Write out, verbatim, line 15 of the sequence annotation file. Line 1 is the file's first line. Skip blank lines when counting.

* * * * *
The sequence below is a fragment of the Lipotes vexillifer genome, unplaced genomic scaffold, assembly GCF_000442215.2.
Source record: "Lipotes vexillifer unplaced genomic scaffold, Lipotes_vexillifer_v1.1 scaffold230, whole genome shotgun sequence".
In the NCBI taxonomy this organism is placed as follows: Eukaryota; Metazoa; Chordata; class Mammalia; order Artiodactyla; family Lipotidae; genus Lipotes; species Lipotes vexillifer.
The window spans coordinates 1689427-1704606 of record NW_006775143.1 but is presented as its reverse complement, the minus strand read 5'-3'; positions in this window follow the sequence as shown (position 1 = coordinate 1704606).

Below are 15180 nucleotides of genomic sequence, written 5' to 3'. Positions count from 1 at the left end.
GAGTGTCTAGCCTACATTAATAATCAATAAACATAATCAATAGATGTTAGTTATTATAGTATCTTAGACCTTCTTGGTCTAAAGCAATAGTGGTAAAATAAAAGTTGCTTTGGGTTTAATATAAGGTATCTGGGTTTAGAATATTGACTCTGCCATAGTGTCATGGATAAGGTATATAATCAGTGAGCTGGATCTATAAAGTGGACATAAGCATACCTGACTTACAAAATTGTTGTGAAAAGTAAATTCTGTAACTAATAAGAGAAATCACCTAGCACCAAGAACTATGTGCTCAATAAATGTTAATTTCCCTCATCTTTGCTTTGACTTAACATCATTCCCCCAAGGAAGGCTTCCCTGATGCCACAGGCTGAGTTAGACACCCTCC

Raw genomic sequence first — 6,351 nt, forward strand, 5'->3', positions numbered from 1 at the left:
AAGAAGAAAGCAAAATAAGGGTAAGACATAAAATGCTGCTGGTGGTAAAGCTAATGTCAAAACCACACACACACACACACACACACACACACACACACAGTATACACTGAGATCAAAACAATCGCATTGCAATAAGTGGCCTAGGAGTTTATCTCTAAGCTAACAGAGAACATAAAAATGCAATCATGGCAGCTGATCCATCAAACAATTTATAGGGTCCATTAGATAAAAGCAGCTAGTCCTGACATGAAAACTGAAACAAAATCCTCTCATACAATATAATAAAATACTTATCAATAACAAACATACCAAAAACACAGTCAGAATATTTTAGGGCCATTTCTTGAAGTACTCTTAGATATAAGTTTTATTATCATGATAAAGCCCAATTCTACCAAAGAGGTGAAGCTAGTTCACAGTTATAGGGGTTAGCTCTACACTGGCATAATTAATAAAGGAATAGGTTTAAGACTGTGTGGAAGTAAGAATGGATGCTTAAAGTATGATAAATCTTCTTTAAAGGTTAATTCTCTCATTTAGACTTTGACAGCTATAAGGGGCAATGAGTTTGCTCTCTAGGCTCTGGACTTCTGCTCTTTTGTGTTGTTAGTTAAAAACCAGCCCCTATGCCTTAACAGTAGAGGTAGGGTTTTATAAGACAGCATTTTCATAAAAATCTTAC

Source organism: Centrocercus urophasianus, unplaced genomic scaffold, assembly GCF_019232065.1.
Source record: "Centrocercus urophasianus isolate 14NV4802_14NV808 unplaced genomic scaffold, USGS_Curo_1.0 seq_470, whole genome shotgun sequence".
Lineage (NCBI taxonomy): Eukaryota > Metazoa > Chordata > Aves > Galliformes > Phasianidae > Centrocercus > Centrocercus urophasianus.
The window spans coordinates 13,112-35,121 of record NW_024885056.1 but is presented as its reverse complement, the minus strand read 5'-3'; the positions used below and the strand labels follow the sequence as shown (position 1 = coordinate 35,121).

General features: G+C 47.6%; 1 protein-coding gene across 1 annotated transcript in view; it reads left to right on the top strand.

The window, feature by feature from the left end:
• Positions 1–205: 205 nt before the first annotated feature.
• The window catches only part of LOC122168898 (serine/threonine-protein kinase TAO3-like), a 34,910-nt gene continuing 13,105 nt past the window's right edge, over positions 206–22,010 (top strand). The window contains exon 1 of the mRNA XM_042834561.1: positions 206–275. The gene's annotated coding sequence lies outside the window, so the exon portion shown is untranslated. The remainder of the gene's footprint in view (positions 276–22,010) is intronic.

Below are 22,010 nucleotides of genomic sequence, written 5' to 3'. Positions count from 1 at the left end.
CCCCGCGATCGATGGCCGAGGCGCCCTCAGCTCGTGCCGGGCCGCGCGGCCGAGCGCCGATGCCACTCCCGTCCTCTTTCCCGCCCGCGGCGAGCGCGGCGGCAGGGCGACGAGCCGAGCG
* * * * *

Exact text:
• Positions 1–205: 205 nt before the first annotated feature.